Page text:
• Number 13 (Cromwell House) - Grade II* listed: This double-fronted Georgian townhouse was built circa 1700, although it too has undergone alteration and rebuilding works over the centuries.
  • Numbers 16, 18 & 20 (and 5 Chapter House Street) - Grade II listed: This jettied, two-storey timber-framed building dates from the 16th century, but it was rebuilt in the 18th century. It has also been modified since, most notably to replace a substantial portion of the ground floor living accommodation with a set of three garages, each accessed via an up-and-over door. Parking vehicles in the front rooms of houses might seem like an odd thing to do, but finding somewhere to keep your car (or coach & horses) has always been a challenge in this compact city.


[1] The document was written in Latin and this extract refers to the medieval parish church of St John-del-Pyke, which was located behind what is now number 23 Ogleforth. St John's church had become redundant by 1586, when the parish was merged (for ecclesiastical purposes) with Holy Trinity Goodramgate. Between 1547 and 1858, the site was home to Archbishop Holgate's School.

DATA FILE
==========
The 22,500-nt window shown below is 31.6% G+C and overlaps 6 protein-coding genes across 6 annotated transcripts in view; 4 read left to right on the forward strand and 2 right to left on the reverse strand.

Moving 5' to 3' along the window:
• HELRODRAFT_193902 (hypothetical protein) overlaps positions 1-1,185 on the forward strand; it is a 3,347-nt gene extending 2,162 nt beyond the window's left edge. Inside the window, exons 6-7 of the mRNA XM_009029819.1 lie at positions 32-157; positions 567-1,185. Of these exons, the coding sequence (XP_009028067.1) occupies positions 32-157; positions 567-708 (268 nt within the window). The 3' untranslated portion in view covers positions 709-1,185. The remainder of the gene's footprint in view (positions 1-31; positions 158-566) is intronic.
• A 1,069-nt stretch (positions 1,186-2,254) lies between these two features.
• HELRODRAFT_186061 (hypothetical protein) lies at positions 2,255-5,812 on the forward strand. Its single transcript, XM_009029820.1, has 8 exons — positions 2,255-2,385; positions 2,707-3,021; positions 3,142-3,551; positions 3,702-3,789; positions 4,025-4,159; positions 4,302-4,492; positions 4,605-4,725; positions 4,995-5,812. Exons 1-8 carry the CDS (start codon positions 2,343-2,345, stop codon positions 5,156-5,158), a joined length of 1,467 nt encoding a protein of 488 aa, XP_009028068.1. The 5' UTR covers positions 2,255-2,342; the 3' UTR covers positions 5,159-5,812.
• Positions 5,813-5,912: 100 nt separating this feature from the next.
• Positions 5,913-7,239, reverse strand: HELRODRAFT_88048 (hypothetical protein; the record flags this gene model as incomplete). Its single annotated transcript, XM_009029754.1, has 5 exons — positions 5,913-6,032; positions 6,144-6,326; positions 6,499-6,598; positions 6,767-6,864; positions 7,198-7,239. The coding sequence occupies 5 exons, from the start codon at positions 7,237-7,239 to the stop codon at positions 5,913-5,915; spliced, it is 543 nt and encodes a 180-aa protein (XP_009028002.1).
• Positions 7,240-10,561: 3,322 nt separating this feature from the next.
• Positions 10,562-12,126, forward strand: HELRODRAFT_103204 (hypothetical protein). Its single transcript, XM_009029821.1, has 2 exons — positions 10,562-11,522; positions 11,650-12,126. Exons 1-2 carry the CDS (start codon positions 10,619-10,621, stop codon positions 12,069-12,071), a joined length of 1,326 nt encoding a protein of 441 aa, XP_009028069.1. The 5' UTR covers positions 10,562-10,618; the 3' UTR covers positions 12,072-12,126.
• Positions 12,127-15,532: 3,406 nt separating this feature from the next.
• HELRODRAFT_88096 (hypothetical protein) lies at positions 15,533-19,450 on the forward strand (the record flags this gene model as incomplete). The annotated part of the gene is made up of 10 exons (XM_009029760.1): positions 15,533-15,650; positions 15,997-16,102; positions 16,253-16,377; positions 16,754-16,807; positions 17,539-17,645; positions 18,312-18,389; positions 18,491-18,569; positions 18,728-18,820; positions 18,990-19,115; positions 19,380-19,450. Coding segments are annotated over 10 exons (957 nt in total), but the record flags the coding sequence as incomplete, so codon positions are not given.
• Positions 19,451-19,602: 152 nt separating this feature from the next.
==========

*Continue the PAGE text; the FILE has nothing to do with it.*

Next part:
[2] Source: Drake, Francis "Eboracum: or the History and Antiquities of the City of York", printed by William Bowyer (London, 1736), Book I, page 316.

[3] Source: Whellan, T: "History and Topography of the City of York", (1857), page 358:

Uggleforth or Ogleforth is a small street leading from Goodramgate to the east end of the Cathedral. Dr. Langwith conceives the derivation of this name to be from the British word Uchel, denoting High, and Poth, now written and pronounced forth, a gate, together meaning Highgate; and hence we may suppose that a principal gate entrance to the Close of the Cathedral formerly stood hereabouts. Mr. Wellbeloved says, “The remains of a rather large gateway to the Close of the Minster was found a few years ago about the middle of Ogleforth.”

[4] The York Museums and Gallery Trust holds a copy of Francis Drake's map entitled "A Plan of the City of York"  (dated 1736) in its collection: Object number YORAG 2002.4, ID 20001086.

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Longitude: -1.079538000000